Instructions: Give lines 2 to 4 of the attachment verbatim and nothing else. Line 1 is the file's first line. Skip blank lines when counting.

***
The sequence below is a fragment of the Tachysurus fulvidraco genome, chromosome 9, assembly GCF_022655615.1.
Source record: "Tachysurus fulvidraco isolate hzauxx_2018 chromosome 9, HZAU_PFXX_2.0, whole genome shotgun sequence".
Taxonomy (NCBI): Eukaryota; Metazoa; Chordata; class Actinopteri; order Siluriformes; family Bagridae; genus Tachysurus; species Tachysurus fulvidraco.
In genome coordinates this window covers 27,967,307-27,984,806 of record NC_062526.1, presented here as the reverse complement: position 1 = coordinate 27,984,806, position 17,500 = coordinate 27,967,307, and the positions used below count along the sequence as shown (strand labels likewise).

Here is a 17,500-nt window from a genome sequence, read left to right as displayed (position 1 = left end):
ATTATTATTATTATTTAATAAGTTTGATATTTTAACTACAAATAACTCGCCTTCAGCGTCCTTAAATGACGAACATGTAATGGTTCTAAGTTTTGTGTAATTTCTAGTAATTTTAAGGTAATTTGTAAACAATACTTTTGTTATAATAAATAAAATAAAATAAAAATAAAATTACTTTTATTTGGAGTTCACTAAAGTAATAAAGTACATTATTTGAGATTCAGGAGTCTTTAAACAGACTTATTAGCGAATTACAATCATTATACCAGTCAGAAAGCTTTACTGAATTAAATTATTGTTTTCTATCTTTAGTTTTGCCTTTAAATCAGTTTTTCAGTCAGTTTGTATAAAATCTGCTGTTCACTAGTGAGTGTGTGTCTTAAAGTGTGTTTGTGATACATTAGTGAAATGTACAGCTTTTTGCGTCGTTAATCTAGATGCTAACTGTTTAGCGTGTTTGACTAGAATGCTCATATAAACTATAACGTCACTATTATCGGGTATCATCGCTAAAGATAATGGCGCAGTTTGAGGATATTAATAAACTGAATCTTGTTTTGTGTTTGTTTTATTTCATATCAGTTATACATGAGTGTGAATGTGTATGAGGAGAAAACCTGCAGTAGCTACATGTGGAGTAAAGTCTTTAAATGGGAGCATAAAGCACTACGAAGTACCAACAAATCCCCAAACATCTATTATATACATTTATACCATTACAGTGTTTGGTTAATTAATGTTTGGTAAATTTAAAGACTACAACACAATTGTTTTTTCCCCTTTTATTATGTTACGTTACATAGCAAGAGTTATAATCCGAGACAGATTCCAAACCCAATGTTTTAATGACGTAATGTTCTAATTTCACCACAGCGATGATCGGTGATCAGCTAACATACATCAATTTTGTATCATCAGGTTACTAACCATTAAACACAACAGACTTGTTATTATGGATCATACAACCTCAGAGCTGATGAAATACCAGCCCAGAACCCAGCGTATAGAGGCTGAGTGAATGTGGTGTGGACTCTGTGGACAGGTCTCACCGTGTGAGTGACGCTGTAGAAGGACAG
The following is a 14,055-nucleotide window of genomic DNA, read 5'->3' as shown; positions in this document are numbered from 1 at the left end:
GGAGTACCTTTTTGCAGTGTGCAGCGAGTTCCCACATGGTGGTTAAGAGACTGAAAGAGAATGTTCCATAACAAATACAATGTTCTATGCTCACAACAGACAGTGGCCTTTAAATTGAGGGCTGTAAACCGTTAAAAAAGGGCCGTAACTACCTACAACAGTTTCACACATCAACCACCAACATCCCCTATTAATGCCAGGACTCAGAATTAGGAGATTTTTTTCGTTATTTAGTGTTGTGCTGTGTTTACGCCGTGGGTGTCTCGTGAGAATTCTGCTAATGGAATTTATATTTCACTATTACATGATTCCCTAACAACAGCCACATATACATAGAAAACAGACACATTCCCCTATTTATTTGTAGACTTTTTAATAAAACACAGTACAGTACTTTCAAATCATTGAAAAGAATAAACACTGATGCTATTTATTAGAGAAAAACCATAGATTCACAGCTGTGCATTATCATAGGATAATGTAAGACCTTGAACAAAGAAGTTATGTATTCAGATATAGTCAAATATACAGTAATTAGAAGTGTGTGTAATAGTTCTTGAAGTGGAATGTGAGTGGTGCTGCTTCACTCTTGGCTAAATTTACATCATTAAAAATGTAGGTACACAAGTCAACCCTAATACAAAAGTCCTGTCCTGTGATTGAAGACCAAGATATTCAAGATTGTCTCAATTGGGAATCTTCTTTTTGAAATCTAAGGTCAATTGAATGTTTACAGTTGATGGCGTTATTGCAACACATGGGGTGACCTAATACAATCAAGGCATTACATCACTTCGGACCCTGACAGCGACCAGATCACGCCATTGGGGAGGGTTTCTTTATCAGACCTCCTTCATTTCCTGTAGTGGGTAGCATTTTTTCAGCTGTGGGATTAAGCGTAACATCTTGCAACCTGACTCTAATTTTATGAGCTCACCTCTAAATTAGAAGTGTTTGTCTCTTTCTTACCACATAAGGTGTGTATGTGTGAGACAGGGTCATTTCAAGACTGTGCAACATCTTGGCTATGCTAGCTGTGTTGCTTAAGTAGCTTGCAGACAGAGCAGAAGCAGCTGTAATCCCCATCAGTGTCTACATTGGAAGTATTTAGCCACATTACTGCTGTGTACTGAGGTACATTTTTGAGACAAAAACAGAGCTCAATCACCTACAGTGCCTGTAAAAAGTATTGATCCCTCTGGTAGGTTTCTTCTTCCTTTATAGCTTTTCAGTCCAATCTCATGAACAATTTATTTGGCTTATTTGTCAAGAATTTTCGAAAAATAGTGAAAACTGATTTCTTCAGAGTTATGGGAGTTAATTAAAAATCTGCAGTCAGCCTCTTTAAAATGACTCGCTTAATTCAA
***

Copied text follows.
Source record: "Tachysurus fulvidraco isolate hzauxx_2018 chromosome 9, HZAU_PFXX_2.0, whole genome shotgun sequence".
Taxonomy (NCBI): Eukaryota; Metazoa; Chordata; class Actinopteri; order Siluriformes; family Bagridae; genus Tachysurus; species Tachysurus fulvidraco.
In genome coordinates this window covers 27,967,307-27,984,806 of record NC_062526.1, presented here as the reverse complement: position 1 = coordinate 27,984,806, position 17,500 = coordinate 27,967,307, and the positions used below count along the sequence as shown (strand labels likewise).